Behind its showroom appearance of hi-tech and fun two-wheeled technology, the exhibition “Bicyclette(s), Faire Des Vélos” commissioned at the Cité du Design in Saint-Étienne by designer Jean-Louis Fréchin, redraws the innovative landscape of a booming French and European bicycle industry. A strategic vision in which design has clearly taken over the yellow jersey.
In Saint-Etienne, cycling is an old story. It was here that the first French bicycle was born in 1886 and that its first popular version (the Hirondelle model) was born five years later, launching the sprint for many companies (Mercier, Mécacycle, Vitus, etc.) that would flourish in the following decades. Today, this jewel of the local industry has almost disappeared (except for the famous Mach 1 rim company still located in the area). For all that, the bicycle has not said its last word in the Prefecture of the Loire, and the exhibition “Bicyclette(s), Faire Des Vélos” commissioned at the Cité du Design in Saint-Étienne by the designer Jean-Louis Fréchin of the NoDesign agency, where a few dozen exhibitors can be found, is a timely reminder that the bicycle is today the central element of new mobilities and a fantastic functional and stimulating product for new uses. But, beyond this principle (almost) unanimously established by our needs for new soft circulations, it is to the discovery of the ” landscape of the renewal of a French and European industry ” that Jean-Louis Fréchin invites us first.
As he reminds us, ” the future of the bicycle lies in design “, whether through technology and the definition of new uses, but also behind the need ” for people to build bikes ” here in Europe. And these people are right there, whether they are entrepreneurs, start-ups, engineers, and especially designers, weaving the necessary link between the creativity of the artisan workshop and the industrial needs that are imposed. “Bicycle(s), Making Bikes” is less an exhibition of bicycles than a demonstration of the know-how of passionate people, agencies, designers who allow access to objects of culture, just like a book or a film “explains Jean-Louis Fréchin, specifying that ” objects often say who we are, but before thinking about their uses, we must know how to produce them “.
An industrial landscape in the form of a topology of machines
These objects, these bicycles in this case, fill the first exhibition space according to a real topology of machines, behind which the hand of the man and the designer is never very far. There are “working” bikes, for daily commuting, like the electrically assisted bikes from Moustache Bikes or this model from the other up-and-coming French brand, Iweech, which combines algorithms and machine learning to calculate its speed and a retractable stem for storage. There are ” long tail transporters” or bicycles designed for travel, such as the models of the Victoire cycles – the structure behind the Syndicat des Artisans du Cycle, or the PechTregon model, designed by Matthieu Chollet, a former student of the ENSCI like Jean-Louis Fréchin. In the second room, labeled “workshop”, there are also representatives of component manufacturers: FMB hoses, Mavic rims, Cavalerie automated gearboxes or Gouach repairable batteries, to name but a few, all part of this creative economy for which the wheel seems to be turning again. A special electric model, the Batspad cycle, made of durable steel, was even specially designed by Jean-Louis Fréchin from multiple components among those exhibited.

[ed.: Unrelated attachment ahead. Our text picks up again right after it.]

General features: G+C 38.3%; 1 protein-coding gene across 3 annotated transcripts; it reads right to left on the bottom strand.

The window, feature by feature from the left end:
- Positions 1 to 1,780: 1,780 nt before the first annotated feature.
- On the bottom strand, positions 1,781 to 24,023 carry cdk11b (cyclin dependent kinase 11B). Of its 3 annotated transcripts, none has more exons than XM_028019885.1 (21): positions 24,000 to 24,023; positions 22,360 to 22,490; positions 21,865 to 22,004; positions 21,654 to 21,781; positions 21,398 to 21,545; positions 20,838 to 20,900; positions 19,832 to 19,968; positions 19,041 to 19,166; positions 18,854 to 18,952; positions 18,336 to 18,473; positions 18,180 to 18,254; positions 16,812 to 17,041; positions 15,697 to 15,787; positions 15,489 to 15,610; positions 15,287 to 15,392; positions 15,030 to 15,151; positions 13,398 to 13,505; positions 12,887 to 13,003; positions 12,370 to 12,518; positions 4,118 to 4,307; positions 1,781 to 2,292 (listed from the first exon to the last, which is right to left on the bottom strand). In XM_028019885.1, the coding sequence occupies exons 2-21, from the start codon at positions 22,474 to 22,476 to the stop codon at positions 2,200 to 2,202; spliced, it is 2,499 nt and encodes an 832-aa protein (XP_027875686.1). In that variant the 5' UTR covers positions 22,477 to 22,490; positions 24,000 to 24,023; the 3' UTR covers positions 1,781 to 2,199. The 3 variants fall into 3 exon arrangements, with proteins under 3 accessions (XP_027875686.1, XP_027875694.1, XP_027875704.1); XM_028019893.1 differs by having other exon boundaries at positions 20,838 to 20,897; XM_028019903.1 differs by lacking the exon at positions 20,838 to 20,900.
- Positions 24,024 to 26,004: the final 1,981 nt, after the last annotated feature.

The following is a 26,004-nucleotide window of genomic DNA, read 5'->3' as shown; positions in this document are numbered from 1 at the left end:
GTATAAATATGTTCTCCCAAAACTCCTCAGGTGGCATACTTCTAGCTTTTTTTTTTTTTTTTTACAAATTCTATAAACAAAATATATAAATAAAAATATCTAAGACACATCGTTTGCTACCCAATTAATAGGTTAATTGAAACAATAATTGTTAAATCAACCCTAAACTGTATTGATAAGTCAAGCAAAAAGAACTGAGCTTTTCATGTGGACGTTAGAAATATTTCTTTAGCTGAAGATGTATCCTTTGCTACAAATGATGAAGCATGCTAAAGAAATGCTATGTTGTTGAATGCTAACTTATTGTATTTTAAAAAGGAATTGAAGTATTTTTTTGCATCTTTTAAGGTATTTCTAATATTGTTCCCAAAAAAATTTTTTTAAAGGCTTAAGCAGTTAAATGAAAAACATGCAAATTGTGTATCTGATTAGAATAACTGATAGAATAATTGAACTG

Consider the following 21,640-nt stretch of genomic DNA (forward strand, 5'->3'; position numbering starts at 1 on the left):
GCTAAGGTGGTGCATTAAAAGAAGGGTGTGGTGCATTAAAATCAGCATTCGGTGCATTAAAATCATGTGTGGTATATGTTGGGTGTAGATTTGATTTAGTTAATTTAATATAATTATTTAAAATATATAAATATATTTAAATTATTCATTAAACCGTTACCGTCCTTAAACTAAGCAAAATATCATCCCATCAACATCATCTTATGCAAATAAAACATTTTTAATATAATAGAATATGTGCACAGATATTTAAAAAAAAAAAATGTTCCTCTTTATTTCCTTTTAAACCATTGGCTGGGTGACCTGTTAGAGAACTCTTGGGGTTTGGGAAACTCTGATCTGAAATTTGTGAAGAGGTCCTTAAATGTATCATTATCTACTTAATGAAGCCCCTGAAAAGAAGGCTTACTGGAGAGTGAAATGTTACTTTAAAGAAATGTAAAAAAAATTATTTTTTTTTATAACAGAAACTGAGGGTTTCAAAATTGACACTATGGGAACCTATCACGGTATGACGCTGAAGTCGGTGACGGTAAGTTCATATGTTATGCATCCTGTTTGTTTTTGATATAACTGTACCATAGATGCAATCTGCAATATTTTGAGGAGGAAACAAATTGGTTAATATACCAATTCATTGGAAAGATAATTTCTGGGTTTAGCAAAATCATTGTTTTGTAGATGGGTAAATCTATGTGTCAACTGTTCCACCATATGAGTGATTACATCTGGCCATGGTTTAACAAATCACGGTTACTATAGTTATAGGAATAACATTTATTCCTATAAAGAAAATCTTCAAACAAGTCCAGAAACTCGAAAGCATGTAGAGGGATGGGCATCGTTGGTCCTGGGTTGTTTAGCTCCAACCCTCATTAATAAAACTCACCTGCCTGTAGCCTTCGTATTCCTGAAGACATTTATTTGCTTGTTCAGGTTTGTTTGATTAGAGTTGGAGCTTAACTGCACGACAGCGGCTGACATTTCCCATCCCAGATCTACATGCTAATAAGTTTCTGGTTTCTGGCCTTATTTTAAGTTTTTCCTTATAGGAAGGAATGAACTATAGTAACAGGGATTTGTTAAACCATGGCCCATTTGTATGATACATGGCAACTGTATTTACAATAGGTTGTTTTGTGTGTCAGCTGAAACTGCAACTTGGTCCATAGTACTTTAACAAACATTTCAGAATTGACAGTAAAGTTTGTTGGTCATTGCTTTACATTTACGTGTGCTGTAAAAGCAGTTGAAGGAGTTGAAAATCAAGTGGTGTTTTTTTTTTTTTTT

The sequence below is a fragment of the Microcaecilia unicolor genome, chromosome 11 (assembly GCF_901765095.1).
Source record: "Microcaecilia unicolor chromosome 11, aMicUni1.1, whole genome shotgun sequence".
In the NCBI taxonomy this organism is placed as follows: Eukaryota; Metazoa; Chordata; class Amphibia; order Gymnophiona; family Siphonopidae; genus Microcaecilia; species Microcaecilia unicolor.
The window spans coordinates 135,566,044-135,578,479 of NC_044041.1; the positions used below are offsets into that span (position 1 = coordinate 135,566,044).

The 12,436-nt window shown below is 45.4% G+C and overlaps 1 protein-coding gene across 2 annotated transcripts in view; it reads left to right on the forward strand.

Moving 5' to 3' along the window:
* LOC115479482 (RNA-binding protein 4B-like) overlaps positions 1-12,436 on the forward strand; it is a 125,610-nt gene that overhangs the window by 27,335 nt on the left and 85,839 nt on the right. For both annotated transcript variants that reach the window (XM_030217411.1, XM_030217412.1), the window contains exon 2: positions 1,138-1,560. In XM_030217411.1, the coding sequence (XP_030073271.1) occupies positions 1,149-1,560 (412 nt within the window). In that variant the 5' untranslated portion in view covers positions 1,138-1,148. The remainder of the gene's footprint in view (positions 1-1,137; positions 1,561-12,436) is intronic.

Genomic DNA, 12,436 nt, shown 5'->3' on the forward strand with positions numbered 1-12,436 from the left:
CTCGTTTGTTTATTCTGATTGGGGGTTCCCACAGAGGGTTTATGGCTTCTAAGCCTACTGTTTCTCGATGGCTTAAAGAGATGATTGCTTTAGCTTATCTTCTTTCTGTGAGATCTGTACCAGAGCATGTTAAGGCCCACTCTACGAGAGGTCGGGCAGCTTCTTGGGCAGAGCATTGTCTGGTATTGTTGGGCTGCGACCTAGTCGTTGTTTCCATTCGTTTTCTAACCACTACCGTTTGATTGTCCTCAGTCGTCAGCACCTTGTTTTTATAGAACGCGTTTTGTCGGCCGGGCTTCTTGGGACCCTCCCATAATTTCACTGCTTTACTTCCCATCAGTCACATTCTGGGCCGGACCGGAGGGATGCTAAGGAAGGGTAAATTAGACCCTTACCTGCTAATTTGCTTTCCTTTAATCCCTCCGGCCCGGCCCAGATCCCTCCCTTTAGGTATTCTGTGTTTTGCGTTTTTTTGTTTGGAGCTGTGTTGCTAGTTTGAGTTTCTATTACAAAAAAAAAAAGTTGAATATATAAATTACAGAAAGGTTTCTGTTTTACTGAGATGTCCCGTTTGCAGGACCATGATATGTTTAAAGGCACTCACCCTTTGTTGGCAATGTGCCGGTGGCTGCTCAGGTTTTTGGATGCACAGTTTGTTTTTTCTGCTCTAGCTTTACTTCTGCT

It is this spirit of innovative engineering, in which the designers’ touch is preponderant, that attracts the most attention. The Portuguese brand Autorq (Portugal is Europe’s leading bicycle producer and therefore has the best economic and technical ecosystem on the continent) has developed a bottom bracket that precisely measures the force of the offset to adapt it to the most natural riding. The Cocotte prototype from H3Bike intends to simplify the use of the bicycle with its robotized gearbox.
The shape comes directly from these advances where the bridges with the automotive industry are obvious, as we can see with the products of the Rebirth group which offers an electric bike Matra, directly inspired by the principles of using recycled and recyclable carbon fibers of the car parent company, allowing for example to work the hollow part of the frame for all the wiring. The same goes for the Ultima Mobility Multipath model, whose plastic monocoque frame is completed with injected carbon, as in the latest innovations for cars. The choice of materials is also essential here, with for example the bamboo frame, a natural and renewable material, developed by the Lyon-based company Cyclik, which can be declined in surprisingly “luxury” versions, like this Hermès bike designed by Antoine Fritsch.
The bike loses its gender
In fact, the very global, industrial and design thinking behind “Bicyclette(s), Faire Des Vélos” feeds on multiple entry points. And the least crucial is undoubtedly not this reflection, particularly carried by Jean-Louis Fréchin, on a change of gender paradigm in the use of the bicycle. He reminds us how much ” bike paths in large cities become places of mixing ” offering among others ” refusals of promiscuity in transport and a feeling of safety. “Above all, he notes that the ready-to-ride industry, which had adjusted the bicycle to male measurements, is changing its tune with the creation of all these specific brands and ranges. “Today, men have adopted open V-shaped bicycle frames [comme ceux présentés dans l’exposition par les modèles de la marque belge Cowboy] “he emphasizes, while acknowledging ” that it remains to support the rise in numbers of a popular and common mobility practice that should not be reserved only for young and healthy men and women thanks to adapted and safe infrastructures. “A new challenge in which design can undoubtedly also contribute, particularly in terms of general interest design.